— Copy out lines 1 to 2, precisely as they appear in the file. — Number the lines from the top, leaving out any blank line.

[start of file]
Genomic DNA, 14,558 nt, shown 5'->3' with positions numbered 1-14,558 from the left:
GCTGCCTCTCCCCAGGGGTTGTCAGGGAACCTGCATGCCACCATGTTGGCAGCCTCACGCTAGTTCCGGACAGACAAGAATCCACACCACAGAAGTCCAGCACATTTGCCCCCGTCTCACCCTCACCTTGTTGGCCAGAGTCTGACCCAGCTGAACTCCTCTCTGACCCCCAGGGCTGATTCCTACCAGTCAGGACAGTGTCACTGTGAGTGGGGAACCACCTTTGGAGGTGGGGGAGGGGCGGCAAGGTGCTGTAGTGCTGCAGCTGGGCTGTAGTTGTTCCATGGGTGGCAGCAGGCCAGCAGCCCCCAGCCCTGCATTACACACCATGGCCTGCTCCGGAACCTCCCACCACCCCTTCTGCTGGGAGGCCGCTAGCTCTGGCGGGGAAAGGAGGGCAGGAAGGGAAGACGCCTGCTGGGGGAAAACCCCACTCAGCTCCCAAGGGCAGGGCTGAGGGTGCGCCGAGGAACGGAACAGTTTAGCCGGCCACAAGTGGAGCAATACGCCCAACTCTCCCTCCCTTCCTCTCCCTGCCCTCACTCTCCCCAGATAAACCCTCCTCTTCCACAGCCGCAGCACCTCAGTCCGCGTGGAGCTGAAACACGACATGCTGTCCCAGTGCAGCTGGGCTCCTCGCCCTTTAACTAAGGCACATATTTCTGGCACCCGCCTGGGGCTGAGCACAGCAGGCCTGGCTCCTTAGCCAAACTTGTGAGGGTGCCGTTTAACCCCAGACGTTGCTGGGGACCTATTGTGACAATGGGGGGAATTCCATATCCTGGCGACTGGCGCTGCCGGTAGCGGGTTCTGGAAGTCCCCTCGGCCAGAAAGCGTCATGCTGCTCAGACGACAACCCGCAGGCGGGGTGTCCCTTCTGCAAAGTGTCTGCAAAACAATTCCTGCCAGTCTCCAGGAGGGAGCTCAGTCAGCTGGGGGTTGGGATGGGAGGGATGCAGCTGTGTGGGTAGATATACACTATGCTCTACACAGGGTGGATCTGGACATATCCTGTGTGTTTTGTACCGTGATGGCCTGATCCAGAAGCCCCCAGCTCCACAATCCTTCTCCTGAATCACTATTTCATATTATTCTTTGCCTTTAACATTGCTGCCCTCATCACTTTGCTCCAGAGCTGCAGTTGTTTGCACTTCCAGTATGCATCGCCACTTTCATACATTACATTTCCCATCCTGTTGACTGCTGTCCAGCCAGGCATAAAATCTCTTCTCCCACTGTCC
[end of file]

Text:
Genomic DNA, 14,558 nt, shown 5'->3' with positions numbered 1-14,558 from the left:
GCTGCCTCTCCCCAGGGGTTGTCAGGGAACCTGCATGCCACCATGTTGGCAGCCTCACGCTAGTTCCGGACAGACAAGAATCCACACCACAGAAGTCCAGCACATTTGCCCCCGTCTCACCCTCACCTTGTTGGCCAGAGTCTGACCCAGCTGAACTCCTCTCTGACCCCCAGGGCTGATTCCTACCAGTCAGGACAGTGTCACTGTGAGTGGGGAACCACCTTTGGAGGTGGGGGAGGGGCGGCAAGGTGCTGTAGTGCTGCAGCTGGGCTGTAGTTGTTCCATGGGTGGCAGCAGGCCAGCAGCCCCCAGCCCTGCATTACACACCATGGCCTGCTCCGGAACCTCCCACCACCCCTTCTGCTGGGAGGCCGCTAGCTCTGGCGGGGAAAGGAGGGCAGGAAGGGAAGACGCCTGCTGGGGGAAAACCCCACTCAGCTCCCAAGGGCAGGGCTGAGGGTGCGCCGAGGAACGGAACAGTTTAGCCGGCCACAAGTGGAGCAATACGCCCAACTCTCCCTCCCTTCCTCTCCCTGCCCTCACTCTCCCCAGATAAACCCTCCTCTTCCACAGCCGCAGCACCTCAGTCCGCGTGGAGCTGAAACACGACATGCTGTCCCAGTGCAGCTGGGCTCCTCGCCCTTTAACTAAGGCACATATTTCTGGCACCCGCCTGGGGCTGAGCACAGCAGGCCTGGCTCCTTAGCCAAACTTGTGAGGGTGCCGTTTAACCCCAGACGTTGCTGGGGACCTATTGTGACAATGGGGGGAATTCCATATCCTGGCGACTGGCGCTGCCGGTAGCGGGTTCTGGAAGTCCCCTCGGCCAGAAAGCGTCATGCTGCTCAGACGACAACCCGCAGGCGGGGTGTCCCTTCTGCAAAGTGTCTGCAAAACAATTCCTGCCAGTCTCCAGGAGGGAGCTCAGTCAGCTGGGGGTTGGGATGGGAGGGATGCAGCTGTGTGGGTAGATATACACTATGCTCTACACAGGGTGGATCTGGACATATCCTGTGTGTTTTGTACCGTGATGGCCTGATCCAGAAGCCCCCAGCTCCACAATCCTTCTCCTGAATCACTATTTCATATTATTCTTTGCCTTTAACATTGCTGCCCTCATCACTTTGCTCCAGAGCTGCAGTTGTTTGCACTTCCAGTATGCATCGCCACTTTCATACATTACATTTCCCATCCTGTTGACTGCTGTCCAGCCAGGCATAAAATCTCTTCTCCCACTGTCC